San Diego-based Veridiam took an alarming hit three years ago when it lost 15 percent of its skilled labor workforce. The flight occurred after the metal components manufacturer acquired four businesses that tripled the firm’s size and revenues, but left employees unsettled.
“Our employees were concerned over the divestiture from a publicly traded company to a private equity group,” said Chris Frank, Veridiam’s vice president of human resources. The buyout of four San Diego-based manufacturers offered new opportunities, but also challenges in replacing the skilled workers who left.
Veridiam employs 500 people. It has a 170,000-square-foot plant in El Cajon with 180 workers, a new 65,000-square-foot plant with 170 employees in Oceanside and a 25,000-square-foot plant in Costa Rica with 90 laborers. The firm makes parts, including tubing for surgical robots, for various Fortune 500 clients, including General Electric Co. and Westinghouse Electric Corp.
After an unsuccessful search to find such qualified people as engineers, machinists and steel production operators to perform the technically complicated work their aerospace, health care and nuclear energy clients were demanding, Veridiam decided to implement their own training program.
What started as a small pilot program in one department has now evolved into companywide programs.
Training people on the job and giving them incentives for promotion has not only been good for employee morale, but was pivotal in improving Veridiam’s bottom line.
Since the company adopted its on-the-job training program in 2009, company sales have grown by 13 percent, profitability is up 60 percent, and employee turnover has dropped from 15 percent to 2 percent, Frank said.
Room for Advancement
Seventy-two employees have been promoted through the program to date. The program offers built-in career advancement opportunities, which makes people want to stay and work harder to move up the career ladder, Frank said.
More than half of Veridiam’s employees, or 61 percent, started referring others to the firm, up from 40 percent in 2009, Frank said.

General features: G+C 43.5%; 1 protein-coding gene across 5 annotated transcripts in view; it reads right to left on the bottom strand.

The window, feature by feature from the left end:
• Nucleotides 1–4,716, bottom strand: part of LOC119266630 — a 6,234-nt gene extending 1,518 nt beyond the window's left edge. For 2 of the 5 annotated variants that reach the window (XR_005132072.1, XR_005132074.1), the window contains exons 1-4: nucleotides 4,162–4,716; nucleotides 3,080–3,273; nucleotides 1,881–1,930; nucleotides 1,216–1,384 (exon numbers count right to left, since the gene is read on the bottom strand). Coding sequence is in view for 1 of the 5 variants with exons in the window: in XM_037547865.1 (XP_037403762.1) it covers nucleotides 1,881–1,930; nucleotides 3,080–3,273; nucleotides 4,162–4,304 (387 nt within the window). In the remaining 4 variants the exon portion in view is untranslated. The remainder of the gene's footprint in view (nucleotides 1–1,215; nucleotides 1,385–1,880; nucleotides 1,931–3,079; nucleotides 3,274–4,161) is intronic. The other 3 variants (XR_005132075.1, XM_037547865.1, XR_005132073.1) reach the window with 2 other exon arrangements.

“People now look at our company and realize that the company is investing in them and that it is a good place to work,” Frank said.
The firm didn’t invest a single dollar in starting the program, but a tremendous amount of time.
The firm’s top executives, human resources and operations management, and experts in their areas, made it a priority to meet weekly, develop necessary procedures and then implement them, all of which were key to the program’s success, said Lorie Chapa, Veridiam’s training and development manager.
“The weekly meetings were important to make slow and steady progress,” Chapa said. “If you try to do this in one day, it won’t work.”
In the past, Veridiam trained new hires by connecting them with an experienced co-worker who passed on his or her knowledge.
“This was only as effective as the employee conducting the training,” Frank said.
More Effective Methods
Human resources and operations management agreed that they needed a new approach where they would put all of their expertise together.
Having built their own equipment, Veridiam created a step-by-step program and checklist starting with a basic overview of machine operation, safety procedures and learning by watching trainers before operating machines unsupervised, Chapa said.
New hires must pass every part on the checklist.
“The trainer doesn’t sign off until he has evidence that the employee has learned everything he needs to learn,” Frank said. There is no time limit on passing each phase. “Everybody learns at a different pace and we didn’t want to promote people too quickly,” he said.
Some people move up to the next career level in months, others take years to achieve a goal.
For instance, a typical time frame to move from “drawn product operator” to “drawn product technician I” and “drawn product technician II” to “drawn product specialist” can take up to five years. This model has proven very effective.
“It can provide them with a fairly long career,” Frank said.
Program Catches On
After the first program was implemented in one department, employees in other departments asked when they would be able to acquire skills that would help them advance in the company.
“As more checklists were implemented and exposure to the program increased, the support for the program grew,” Frank said.
Veridiam also created a communication plan to share the importance of the project, key milestones and success stories relating to the checklists, all of which helped increase employee satisfaction.
Frank said the company isn’t hiring at this time.
After hiring a significant number of employees two years ago, Veridiam’s training program is now reaping the benefits. Its workforce has been trained to meet their clients’ needs.
“Our customers wanted to see further compliance and proof of training,” Chapa said. “When we were able to demonstrate that, our clients gave us additional work, because they have more confidence that we train employees on more difficult projects.”
Marion Webb is a freelance writer for the San Diego Business Journal.